More now on the HSBC case and, more broadly, on what banks are obliged to do and what HSBC did not do. Jimmy Gurule is a professor of law at Notre Dame University law school, used to be undersecretary for enforcement at the Department of the Treasury. Welcome to the program.
JIM GURULE: Thank you.
SIEGEL: And first, someone makes a big deposit at a big bank. What must the bank do and what must it know about that deposit?
Now to one of the big sticking points in Washington these days. Much of the debate over impending tax hikes and budget cuts centers on the tax rate for top earners. President Obama argues the tax rate for income over $250,000 a year should be allowed to go up. Republicans say there should be no change in tax rates. When Democrats talk about raising taxes on the wealthy, Republicans hear it as raising taxes on small businesses and killing jobs.
Well, NPR's S.V. Date has been exploring that argument.
From NPR News, this is ALL THINGS CONSIDERED. I'm Robert Siegel.
AUDIE CORNISH, HOST:
And I'm Audie Cornish. It is the biggest penalty ever paid by a bank to the U.S. government. HSBC, a British company, will hand over $1.9 billion to settle a money laundering case. The Justice Department says HSBC violated the bank secrecy act and the trading with the enemy act by doing business with the likes of Iran.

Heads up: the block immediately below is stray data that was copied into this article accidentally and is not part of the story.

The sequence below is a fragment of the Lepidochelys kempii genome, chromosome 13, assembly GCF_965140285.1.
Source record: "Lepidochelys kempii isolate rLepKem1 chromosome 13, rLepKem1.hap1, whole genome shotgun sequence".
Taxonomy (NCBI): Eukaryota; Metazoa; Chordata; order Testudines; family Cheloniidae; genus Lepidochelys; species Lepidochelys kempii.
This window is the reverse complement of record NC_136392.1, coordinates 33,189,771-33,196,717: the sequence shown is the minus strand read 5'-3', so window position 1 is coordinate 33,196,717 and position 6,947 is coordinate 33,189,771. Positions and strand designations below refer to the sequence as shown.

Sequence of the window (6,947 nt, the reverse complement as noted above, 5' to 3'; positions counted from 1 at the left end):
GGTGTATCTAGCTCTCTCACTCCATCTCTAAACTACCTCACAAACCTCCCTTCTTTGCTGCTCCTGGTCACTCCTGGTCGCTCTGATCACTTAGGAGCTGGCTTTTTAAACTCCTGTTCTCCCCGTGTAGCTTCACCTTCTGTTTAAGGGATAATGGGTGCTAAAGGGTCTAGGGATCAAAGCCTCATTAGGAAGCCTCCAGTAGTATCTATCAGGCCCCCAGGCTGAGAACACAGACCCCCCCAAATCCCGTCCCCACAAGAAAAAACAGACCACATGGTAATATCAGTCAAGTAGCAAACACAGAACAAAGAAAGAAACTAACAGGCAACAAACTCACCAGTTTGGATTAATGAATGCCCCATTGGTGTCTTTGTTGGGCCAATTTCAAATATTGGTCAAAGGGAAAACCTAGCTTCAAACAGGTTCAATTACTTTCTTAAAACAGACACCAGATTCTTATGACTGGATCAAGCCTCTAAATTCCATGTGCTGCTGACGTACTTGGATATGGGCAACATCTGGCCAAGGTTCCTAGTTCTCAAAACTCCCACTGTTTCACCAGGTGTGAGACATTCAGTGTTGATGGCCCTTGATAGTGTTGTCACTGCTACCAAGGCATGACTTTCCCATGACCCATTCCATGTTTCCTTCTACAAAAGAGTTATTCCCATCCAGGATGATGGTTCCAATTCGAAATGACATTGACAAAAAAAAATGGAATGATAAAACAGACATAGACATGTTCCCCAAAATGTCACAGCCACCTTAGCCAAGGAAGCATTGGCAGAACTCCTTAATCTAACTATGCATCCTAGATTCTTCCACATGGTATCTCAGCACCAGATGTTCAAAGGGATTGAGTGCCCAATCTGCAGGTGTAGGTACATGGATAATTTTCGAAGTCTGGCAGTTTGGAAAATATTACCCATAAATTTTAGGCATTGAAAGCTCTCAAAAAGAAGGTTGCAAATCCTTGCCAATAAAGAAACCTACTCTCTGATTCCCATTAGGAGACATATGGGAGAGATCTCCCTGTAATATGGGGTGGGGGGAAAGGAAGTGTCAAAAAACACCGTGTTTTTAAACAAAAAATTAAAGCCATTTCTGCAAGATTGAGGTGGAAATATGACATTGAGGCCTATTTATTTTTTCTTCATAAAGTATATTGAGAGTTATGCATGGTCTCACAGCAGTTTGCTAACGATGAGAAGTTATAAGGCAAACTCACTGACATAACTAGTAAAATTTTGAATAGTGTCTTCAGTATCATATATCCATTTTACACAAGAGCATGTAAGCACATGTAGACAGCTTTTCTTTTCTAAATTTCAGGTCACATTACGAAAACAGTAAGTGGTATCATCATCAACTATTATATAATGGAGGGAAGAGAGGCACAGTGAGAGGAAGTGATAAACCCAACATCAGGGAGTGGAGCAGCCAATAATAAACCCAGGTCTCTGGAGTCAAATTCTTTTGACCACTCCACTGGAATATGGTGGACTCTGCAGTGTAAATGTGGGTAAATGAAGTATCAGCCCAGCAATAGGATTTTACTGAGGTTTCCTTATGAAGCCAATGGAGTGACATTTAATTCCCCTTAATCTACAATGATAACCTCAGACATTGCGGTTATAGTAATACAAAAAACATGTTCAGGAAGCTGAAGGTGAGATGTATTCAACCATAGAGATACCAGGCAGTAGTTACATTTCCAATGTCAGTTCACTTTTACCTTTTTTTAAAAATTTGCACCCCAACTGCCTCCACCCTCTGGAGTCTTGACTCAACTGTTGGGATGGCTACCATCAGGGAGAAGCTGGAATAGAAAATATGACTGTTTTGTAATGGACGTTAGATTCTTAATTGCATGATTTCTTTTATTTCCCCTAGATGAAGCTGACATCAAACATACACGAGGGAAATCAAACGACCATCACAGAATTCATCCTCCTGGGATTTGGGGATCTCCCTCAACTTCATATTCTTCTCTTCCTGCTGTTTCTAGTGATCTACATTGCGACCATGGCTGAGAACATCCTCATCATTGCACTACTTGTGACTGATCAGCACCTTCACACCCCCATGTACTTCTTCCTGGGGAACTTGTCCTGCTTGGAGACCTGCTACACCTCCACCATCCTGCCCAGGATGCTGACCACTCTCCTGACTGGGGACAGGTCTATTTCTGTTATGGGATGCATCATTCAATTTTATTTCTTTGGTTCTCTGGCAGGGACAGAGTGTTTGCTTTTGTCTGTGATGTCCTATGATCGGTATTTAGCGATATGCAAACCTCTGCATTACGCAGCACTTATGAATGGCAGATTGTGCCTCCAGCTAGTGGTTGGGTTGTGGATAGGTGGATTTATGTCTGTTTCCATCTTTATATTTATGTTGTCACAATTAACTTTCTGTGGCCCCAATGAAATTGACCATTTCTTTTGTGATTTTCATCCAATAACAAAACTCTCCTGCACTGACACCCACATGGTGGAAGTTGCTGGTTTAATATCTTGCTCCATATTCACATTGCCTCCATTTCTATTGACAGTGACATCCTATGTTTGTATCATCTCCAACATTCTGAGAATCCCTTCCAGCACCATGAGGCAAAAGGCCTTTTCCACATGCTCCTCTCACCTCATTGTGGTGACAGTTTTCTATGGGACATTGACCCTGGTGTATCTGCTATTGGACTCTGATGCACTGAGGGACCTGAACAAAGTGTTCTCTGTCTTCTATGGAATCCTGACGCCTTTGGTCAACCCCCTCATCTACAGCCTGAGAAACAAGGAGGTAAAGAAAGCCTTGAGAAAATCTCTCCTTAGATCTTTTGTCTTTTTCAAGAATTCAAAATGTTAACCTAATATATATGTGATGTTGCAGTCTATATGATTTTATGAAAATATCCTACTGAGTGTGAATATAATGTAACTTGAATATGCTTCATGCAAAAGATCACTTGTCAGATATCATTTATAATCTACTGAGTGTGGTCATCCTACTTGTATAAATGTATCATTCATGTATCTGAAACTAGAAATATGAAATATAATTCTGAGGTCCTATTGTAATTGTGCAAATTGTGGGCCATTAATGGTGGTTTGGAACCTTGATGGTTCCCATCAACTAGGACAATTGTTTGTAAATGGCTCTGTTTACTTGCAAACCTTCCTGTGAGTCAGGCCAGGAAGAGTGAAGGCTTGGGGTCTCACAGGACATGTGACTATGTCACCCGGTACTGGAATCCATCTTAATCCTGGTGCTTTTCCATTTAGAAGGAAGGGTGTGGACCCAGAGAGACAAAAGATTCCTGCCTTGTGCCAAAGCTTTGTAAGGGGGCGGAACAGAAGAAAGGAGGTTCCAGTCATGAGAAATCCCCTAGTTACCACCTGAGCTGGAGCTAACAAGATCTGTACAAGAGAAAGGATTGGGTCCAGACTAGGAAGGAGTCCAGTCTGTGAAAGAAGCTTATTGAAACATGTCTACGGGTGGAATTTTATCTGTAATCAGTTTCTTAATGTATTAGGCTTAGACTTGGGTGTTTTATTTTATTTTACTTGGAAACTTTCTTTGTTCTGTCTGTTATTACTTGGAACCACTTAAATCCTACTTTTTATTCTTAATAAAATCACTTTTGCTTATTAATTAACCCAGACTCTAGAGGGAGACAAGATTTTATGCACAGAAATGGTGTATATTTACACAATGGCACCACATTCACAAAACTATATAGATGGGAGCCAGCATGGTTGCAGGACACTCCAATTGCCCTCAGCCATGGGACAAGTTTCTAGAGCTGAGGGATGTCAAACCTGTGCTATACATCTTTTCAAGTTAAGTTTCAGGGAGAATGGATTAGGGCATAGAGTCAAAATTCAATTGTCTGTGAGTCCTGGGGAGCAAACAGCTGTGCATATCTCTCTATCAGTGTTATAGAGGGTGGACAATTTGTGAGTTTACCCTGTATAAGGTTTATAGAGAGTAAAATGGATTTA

This is TALK OF THE NATION. I'm Neal Conan in Washington.
(SOUNDBITE OF PROTEST)
CONAN: That was the scene this morning outside the Michigan statehouse in Lansing as activists protested the legislature's work on two bills to rewrite the state's labor laws and make Michigan the 24th state in the country to become a right to work state. Rick Pluta, the managing editor and statehouse bureau chief for Michigan Public Radio Network, joins us now by phone from the statehouse. Nice to have you on the program today.
This is TELL ME MORE, from NPR News. I'm Michel Martin. The latest unemployment numbers are out and while things are getting slightly better overall, younger people who want to work are still having a very tough time. We reached out to an economist who says apprenticeships might offer one way to offer more opportunity to the younger trying to get into the world of work. We'll talk more about that in just a few minutes.
Now we'd like to talk about those new unemployment numbers. Last week, we learned that the national unemployment rate has dropped to 7.7 percent. That's the lowest level in four years. But the cheering hasn't started for one group of people, the youngest workers, or would-be workers.
I'm Michel Martin, and this is TELL ME MORE, from NPR News. Later in the program, you might think of apprenticeships as something out of the era of blacksmithing and barrel-making, but our next guest says it's time for this type of employment to make a comeback.
A new report out this morning finds women are still not making much progress moving up the corporate ladder. Only a small number of senior executives at Fortune 500 companies are women, and the nonprofit group Catalyst shows the number has not changed much in years. NPR's Wendy Kaufman reports.